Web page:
Minerals & Waste
The National Park Authority assumed responsibility for minerals and waste planning in 1996.
The National Park is rich in mineral resources such as slate, hard rock and a variety of metals, including gold. However, demand for these resources needs to be balanced against the need to protect Snowdonia from mining and quarrying operations that would cause long-term harm to the landscape character and environment of the National Park. To this end planning policy reflects national guidance which states that proposals for mineral extraction in National Parks should be subject to rigorous examination.
Tonfannau Quarry (© SNPA)
Sustainable development is only possible if resources and materials are used wisely. Reducing the amount of waste going to landfill by re-using, recycling and recovering materials and energy all help to achieve this. The National Park Authority has contributed to the production of the North Wales Regional Waste Plan which sets out a blueprint for developing a network of facilities in order to ensure sustainable waste management the region.
North Wales Minerals and Waste Joint Planning Service.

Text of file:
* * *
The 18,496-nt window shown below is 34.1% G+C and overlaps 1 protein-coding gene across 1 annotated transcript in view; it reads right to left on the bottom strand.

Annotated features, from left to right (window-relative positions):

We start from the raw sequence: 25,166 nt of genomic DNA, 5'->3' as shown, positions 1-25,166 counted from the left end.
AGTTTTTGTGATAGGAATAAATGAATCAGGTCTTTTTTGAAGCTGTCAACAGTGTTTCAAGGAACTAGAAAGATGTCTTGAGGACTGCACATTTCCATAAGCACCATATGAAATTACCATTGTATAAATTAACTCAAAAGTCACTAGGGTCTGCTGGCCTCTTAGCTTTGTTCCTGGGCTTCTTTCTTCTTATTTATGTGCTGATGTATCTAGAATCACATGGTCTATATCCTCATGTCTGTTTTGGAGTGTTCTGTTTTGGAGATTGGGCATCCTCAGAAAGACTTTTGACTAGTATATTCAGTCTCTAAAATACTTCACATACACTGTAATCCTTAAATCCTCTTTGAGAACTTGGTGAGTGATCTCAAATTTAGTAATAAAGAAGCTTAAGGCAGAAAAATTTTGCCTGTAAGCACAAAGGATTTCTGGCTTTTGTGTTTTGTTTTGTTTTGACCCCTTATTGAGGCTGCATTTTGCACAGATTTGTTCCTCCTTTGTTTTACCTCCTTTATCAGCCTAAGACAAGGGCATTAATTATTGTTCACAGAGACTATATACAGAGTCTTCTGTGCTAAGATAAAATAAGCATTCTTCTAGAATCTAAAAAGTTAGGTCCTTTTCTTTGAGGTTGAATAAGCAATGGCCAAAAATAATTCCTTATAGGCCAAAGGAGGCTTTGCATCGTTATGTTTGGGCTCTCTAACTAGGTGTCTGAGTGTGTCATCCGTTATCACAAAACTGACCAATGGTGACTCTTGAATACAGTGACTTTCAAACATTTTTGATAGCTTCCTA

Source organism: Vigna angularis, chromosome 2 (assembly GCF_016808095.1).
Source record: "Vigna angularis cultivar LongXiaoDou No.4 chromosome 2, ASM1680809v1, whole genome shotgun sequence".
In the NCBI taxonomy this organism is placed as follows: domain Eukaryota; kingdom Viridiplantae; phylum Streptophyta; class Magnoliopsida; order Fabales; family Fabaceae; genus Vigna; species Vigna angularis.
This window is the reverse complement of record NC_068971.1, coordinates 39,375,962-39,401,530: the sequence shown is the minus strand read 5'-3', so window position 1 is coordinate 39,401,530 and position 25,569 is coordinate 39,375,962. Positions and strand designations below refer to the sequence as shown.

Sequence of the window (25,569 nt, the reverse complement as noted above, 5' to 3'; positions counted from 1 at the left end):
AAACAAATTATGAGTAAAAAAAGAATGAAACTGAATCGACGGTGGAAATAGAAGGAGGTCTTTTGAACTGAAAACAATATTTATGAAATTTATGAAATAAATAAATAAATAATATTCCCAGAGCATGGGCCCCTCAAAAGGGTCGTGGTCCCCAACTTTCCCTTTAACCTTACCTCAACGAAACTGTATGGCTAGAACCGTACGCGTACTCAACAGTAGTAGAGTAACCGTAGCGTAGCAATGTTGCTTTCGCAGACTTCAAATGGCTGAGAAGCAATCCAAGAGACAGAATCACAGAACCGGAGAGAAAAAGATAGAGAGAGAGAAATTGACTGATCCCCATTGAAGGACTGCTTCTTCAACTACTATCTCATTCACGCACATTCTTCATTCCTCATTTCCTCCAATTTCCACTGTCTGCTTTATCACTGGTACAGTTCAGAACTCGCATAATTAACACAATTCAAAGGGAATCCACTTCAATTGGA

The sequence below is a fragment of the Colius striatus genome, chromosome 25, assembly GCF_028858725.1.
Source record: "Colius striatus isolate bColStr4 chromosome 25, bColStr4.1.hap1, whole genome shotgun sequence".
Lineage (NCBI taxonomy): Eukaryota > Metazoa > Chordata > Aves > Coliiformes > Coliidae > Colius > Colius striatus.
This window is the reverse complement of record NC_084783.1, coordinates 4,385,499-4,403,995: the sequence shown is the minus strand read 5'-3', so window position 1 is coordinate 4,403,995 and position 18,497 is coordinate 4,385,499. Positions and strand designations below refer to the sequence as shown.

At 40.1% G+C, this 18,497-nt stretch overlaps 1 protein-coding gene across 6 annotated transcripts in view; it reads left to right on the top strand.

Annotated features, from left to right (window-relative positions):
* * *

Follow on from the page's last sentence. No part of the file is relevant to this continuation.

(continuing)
It is recognised that minerals and waste planning is somewhat specialist in nature and the small size of planning teams at the individual councils in north Wales meant it was rare for them to employ full-time staff with the necessary expertise. In 2011the North Wales Minerals and Waste Joint Planning Service was established. The collaboration originally involved all six local planning authorities in north Wales and the Snowdonia National Park Authority. Subsequently the service has taken over responsibility for minerals and waste planning in the northern part of Powys.
The service, based in Mold and Bangor, consists of seven specialist waste and minerals planners employed on behalf of the participating authorities by Flintshire Council as lead authority. The main functions of the joint service are to:-
- assess, write reports and make recommendations on planning applications
- carry out site monitoring, undertake enforcement and compliance work
- assist in policy development.
Decisions on applications are still taken by planning committees in each council.